Come this weekend social media channels and accounts will no doubt be awash with video content of frenzied scenes of consumers trampling each other underfoot, snatching Playstations from the hands of children and entering into in-store mixed martial arts over the last sofa bed. Welcome to Black Friday.
Following hard on the heels of a festival that itself has not been undertaken without some contention in recent years, Thanksgiving. The proposal behind Thanksgiving, that always falls on the fourth Thursday in November each year in the USA, is that it commemorates the Puritan ethos carried from England and rooted in the reformation, of offering days of fasting and days of thanksgiving to honour the Christian God.
Whilst the fasting part seems almost certainly to have evaporated across the continental United States in the sense the pilgrims intended, and some would say in no small measure, the now largely secular festival of Thanksgiving seems to revolve mainly around the dinner table, and a kind of Olympics of feasting.
Mughal Horse Tie for Thanksgiving?
From this has been birthed a kind of ‘step-brother’ festival that embodies a different though related component of Western consumer culture; the bargain hunt known as Black Friday, and its smaller, slightly smarter and more nerdy cousin, Cyber Monday.
Following Thanksgiving, many people in the USA would extend their weekends by taking the following Friday as a day of annual leave, offering retailers the opportunity to attract buyers in store with promotions and discounts, and so marking the first ‘official’ shopping day of the Christmas season. With the revolution that broadband offered for the internet merchant, an equivalent day was similarly instigated at the end of the same weekend for online sales and discounts.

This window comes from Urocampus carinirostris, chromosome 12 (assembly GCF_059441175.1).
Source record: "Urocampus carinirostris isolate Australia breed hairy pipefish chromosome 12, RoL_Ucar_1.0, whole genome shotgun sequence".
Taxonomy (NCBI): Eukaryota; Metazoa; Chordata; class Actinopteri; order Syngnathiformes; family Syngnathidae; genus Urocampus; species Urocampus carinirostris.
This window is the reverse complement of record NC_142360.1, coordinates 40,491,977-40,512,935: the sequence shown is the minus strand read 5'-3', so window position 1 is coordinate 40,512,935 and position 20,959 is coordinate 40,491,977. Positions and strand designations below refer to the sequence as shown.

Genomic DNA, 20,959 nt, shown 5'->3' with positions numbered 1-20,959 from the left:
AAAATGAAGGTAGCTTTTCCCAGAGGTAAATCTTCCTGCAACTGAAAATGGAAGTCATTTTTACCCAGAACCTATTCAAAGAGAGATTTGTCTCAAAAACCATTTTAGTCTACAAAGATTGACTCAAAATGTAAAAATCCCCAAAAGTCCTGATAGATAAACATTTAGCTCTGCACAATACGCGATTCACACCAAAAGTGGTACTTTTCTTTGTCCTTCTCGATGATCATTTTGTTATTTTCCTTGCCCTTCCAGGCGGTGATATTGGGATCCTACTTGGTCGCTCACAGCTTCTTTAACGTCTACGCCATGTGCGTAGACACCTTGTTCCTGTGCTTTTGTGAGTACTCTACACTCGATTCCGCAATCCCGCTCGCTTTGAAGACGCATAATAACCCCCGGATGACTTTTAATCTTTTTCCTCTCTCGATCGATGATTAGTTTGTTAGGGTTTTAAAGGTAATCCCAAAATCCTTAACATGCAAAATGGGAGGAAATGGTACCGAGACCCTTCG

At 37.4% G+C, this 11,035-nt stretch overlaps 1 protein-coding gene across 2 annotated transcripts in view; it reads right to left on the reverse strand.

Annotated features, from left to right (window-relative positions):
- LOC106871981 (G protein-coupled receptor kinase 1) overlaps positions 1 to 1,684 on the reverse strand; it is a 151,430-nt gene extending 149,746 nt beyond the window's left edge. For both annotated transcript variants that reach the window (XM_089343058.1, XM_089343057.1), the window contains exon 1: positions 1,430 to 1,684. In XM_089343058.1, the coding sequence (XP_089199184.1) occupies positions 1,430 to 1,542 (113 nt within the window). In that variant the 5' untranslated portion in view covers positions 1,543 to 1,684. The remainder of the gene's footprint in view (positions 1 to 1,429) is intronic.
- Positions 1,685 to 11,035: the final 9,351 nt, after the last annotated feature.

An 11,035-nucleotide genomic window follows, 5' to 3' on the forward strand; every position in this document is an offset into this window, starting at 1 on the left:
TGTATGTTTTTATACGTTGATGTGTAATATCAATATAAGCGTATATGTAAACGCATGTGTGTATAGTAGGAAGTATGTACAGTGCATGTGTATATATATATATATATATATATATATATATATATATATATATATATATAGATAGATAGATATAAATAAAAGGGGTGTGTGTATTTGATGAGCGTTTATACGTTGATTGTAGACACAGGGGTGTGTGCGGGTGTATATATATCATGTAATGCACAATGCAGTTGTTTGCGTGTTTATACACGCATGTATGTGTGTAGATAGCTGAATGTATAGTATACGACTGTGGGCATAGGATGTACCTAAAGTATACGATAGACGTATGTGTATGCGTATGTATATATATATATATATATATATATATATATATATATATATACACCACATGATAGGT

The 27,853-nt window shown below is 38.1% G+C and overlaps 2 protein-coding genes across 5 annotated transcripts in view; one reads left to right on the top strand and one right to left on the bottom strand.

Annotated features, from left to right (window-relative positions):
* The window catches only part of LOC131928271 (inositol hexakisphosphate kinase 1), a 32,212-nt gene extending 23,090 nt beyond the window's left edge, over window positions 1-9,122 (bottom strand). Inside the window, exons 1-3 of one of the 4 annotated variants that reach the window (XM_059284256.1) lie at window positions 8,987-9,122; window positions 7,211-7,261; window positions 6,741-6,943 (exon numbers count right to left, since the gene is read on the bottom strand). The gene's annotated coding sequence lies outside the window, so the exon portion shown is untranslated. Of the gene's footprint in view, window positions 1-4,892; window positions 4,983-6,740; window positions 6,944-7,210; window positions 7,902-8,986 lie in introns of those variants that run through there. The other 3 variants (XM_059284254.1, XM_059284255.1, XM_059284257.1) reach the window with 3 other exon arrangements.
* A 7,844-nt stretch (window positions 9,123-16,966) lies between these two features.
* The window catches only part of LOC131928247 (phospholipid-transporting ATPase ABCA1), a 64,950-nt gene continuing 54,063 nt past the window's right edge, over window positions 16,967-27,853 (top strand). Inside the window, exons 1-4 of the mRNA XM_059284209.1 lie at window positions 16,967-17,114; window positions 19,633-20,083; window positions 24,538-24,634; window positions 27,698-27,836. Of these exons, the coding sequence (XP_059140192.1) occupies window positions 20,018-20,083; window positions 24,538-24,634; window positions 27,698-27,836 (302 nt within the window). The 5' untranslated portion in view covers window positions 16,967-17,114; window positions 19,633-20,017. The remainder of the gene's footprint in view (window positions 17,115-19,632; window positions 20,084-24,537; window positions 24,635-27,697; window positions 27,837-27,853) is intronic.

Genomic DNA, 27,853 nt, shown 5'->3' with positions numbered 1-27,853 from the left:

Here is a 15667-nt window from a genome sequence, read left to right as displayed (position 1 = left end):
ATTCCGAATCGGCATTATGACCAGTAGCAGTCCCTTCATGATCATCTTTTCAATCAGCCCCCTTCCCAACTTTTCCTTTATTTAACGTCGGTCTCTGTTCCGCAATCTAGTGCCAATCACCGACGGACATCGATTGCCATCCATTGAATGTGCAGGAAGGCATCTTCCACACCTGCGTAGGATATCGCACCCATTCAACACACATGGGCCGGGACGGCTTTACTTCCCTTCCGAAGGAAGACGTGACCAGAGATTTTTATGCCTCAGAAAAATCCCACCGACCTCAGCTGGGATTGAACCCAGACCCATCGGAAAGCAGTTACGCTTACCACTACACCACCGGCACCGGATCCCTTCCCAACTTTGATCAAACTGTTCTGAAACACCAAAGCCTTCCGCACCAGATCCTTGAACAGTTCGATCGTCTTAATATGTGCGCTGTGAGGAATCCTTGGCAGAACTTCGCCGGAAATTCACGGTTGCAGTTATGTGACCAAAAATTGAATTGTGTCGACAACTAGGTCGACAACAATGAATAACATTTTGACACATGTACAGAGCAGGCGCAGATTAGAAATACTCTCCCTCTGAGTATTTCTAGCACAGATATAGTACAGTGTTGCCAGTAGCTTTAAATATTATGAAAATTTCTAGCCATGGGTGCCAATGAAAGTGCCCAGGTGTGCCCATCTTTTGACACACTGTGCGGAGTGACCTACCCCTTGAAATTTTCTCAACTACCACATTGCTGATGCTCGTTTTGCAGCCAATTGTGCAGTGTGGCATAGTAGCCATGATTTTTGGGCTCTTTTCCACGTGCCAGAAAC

Although in origin an American concept, Black Friday & Cyber Monday have expanded into Western Europe in the last half dozen years, not least because of the dominance of the USA on social media channels and the competition faced by online merchants in Europe from their American counterparts. When America sneezes, the rest of the world economy still catches the cold!
But why ‘Black’ Friday? When it comes to all things commercial, the term ‘black’ implies to be ‘in the black’, and suggests that this high point of buying activity in the USA, that has been ongoing now since the early sixties in some places, represents the point at which retailers move into profit on their annual balance sheets.
According to an alternate definition offered by the Urban Dictionary, Black Friday is the frenzied orgy of extreme acquisition that is the natural result of asking Americans to spend an entire day attempting to be grateful for what they already have.
So naturally, we are having our own Black Friday & Cyber Monday Sale!!! Not just for our American friends but for everyone, with 100 Great product lines at 50% Off.
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